ANA letter on Office of the National Nurse proposal.
ANA has held concerns about the practicality and efficacy of the proposed creation of an office of the national nurse since the ONN initiative's inception in 2005. Although the campaign continues, legislation to create an ONN has not been reintroduced for the current, 110th Congress--ANA will continue to monitor the issue and keep you informed.
I hope that this information is helpful to you in addressing this issue in your state. If you have questions or would like to talk more about the issue or the letter, please contact me at firstname.lastname@example.org or 301-628-5087.
Associate Director, Department of Government Affairs
October 2, 2007
To whom it may concern,
As organizations and individuals engaged in improving health on a daily basis, we are deeply committed to ensuring that our nation's public health system is equipped to address both the basic health care needs of its citizens and the emergency preparedness needs of a post 9/11 world.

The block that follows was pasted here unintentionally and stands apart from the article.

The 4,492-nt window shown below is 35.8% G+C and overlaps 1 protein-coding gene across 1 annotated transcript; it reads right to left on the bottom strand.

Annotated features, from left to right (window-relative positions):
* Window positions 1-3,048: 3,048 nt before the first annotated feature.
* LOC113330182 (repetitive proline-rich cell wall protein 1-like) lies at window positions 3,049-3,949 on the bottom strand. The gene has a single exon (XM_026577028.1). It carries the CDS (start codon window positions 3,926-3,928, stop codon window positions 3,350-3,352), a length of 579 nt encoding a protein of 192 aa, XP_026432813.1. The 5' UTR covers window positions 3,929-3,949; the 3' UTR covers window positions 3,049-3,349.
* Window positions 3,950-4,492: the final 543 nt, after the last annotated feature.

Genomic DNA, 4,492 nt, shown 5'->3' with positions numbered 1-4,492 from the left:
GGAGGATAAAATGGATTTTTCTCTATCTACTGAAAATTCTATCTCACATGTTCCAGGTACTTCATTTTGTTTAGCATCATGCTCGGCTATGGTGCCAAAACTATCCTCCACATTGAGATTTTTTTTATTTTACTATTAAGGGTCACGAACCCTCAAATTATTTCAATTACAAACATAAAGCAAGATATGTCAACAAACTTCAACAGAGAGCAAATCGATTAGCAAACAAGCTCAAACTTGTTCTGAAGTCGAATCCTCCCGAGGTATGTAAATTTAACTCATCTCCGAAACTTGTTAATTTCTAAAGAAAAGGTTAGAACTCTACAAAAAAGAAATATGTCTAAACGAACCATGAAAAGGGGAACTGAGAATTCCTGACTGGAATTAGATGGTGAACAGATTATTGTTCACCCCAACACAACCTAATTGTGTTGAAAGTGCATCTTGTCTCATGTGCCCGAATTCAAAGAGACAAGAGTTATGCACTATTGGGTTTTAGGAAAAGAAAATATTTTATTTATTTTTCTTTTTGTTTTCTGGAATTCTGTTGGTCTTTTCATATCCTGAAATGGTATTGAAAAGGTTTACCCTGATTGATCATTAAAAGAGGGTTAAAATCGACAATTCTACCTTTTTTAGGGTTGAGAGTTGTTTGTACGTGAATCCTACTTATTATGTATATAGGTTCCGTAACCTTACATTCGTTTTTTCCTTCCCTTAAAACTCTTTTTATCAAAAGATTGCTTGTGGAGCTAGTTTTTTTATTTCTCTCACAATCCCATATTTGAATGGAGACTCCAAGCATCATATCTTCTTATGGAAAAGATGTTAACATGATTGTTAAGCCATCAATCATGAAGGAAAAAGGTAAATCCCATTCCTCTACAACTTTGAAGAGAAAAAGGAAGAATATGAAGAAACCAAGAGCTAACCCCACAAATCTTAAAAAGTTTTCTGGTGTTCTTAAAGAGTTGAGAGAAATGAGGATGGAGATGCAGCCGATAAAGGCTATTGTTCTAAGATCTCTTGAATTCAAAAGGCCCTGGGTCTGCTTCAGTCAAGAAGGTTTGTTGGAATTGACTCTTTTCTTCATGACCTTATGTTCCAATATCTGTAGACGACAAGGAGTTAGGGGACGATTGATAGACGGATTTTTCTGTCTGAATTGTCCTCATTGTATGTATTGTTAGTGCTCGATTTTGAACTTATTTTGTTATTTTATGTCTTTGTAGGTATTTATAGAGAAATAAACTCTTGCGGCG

We believe that we share these goals with advocates for the creation of an Office of the National Nurse, an initiative which began in May, 2005, and which included the introduction of federal legislation during the 109th Congress. However, while we respect the aims of the bills' proponents and agree wholeheartedly that nurses must take the lead in addressing core challenges to nursing and health care, we hold deep concerns about the National Nurse proposal.
These concerns center on three general areas: the initiative's proposed creation of new programs that are redundant with existing public health entities and systems (such as the U.S. Public Health Service Chief Nursing Officer, Public Health Nursing and the Medical Reserve Corps); our recognition that limited resources are available to fund existing programs, let alone establish new ones and; the need to ensure that the proposal's public heath education efforts go beyond simple messages to incorporate proven, evidence-based interventions.